Ole Miss, NCAA on collision course heading into investigation’s final stretch
Before you even get to the actual allegations and Ole Miss’ responses to each one in the 124-page response to the NCAA’s latest Notice of Allegations the school made public Tuesday, there’s the school’s rebuttal to the failure-to-monitor charge against head coach Hugh Freeze that goes like this:
This case does not involve a head coach who facilitated or participated in violations or otherwise ignored red flags associated with them.
Freeze developed and implemented a broad, staff-wide compliance program dedicated to satisfying the NCAA’s amended head coach responsibility legislation in early 2013, and he has continuously worked to expand and improve upon that program ever since. Those who have worked under Freeze consistently report his emphasis on compliance, including his direction to promptly involve the university’s compliance staff in their recruiting choices. These reports are corroborated by the available objective evidence, including phone and text records reflecting regular communications with compliance throughout Freeze’s tenure, Freeze’s inclusion of compliance issues and compliance staff members in football staff meetings, and multiple instances of self-reports of his staff’s violations
If a head coach control charge premised on presumed responsibility can be rebutted under the amended legislation — that is, if the rule is going to be something more than a vehicle to hold head coaches strictly liable for what happens under their watch — Freeze has done so.
It’s just the beginning of a response that reads more like an ode to Freeze, who can apparently do no wrong.
Not only did Ole Miss entirely dispute the failure-to-monitor charge and the lack of institutional control, the school shot down any notion of guilt on Freeze’s part. The response painted a picture of a coach who did everything he could to educate his coaching staff on compliance before some of them acted on their own accord. Current and former assistants lauded Freeze as a stickler for the rules at one point during the response while Ole Miss even got administrators from some of Freeze’s previous stops to vouch for him with some of them saying they’d hire him again right now.
So yeah, Ole Miss is all in on Freeze, who has built up an extraordinary amount of equity in his job. It’s understandable. To a point.
The hometown guy from just half an hour down the road in Independence, Freeze has given the Rebels some of their best seasons and biggest wins of late. He’s beaten Alabama twice and led Ole Miss to back-to-back New Year’s Six bowl games, the kind of success that’s undoubtedly helped bring in more money with the university’s athletic budget being the largest it’s been since Ross Bjork took over as athletic director five years ago.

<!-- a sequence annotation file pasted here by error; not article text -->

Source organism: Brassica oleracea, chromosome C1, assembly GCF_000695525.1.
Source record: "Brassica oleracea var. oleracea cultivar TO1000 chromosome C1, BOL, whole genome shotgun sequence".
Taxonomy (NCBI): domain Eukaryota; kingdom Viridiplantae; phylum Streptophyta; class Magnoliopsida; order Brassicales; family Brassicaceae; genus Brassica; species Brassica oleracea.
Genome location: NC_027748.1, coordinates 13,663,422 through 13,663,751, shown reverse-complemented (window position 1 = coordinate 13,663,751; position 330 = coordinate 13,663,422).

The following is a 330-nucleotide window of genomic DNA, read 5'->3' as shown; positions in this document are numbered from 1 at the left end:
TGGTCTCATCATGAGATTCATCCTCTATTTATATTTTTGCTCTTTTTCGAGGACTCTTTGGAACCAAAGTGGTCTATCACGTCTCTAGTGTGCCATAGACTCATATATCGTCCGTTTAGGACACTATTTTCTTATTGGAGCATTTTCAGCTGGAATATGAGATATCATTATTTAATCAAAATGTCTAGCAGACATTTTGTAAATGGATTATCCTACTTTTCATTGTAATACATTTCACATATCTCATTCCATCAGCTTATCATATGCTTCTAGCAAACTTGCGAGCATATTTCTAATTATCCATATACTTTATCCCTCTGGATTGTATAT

Yet Freeze, whose base salary of $4.7 million ranks ninth nationally, is 19-21 in SEC games, a mark that hardly seems irreplaceable should the end result of all this leave the Rebels looking for a new coach. Ole Miss’ 2-6 showing in the league last season was its worst under Freeze, something the Rebels will have to try to recover from with a suspect defense, scholarship restrictions and a bowl ban hanging over their collective head.
Is Freeze really the coach you want your program taking the fall for if the worst-case scenario plays out?
It’s risky seeing how the NCAA feels the exact opposite about Ole Miss’ coach. The Rebels are staring at 21 charges with 15 of them being Level-I allegations, the most serious. The NCAA didn’t investigate the program for nearly five years to throw out a bunch of charges it doesn’t think will stick.
And while the burden of proof is on the NCAA, claiming ignorance when most of the alleged violations happened during Freeze’s tenure is bold. Head coaches can get suspended for sins committed by their assistants, and consistently playing the I-didn’t-know card could be seen as a brash, irresponsible defense that escalates things with a governing body that wants to send a message with everyone watching.
The school is trying to strengthen its case by making former off-field staffer Barney Farrar the fall man and discrediting the NCAA’s primary witness, Mississippi State linebacker Leo Lewis. Ole Miss referred to Farrar in its response as “an outlier,” portraying him as a rogue assistant who even used a separate cell phone to contact recruits that Freeze nor any other staff members knew about.
Farrar is named in four Level-I allegations, but was he really acting alone in his transgressions or was he taking orders from someone? He can’t be happy about being singled out. It would be interesting to hear his side of things.
But regardless of what else may come out between now and the day Ole Miss has its hearing with the Committee on Infractions, both sides have made it clear they’re not budging. Ole Miss’ support of Freeze is full speed ahead, and the NCAA isn’t slowing down in its chase for blood.
A crash is inevitable. The only question is who walks away from it.
Davis Potter is the Ole Miss beat writer for the EAGLE. Contact him at firstname.lastname@example.org. Follow him on Twitter at @Davis_Potter.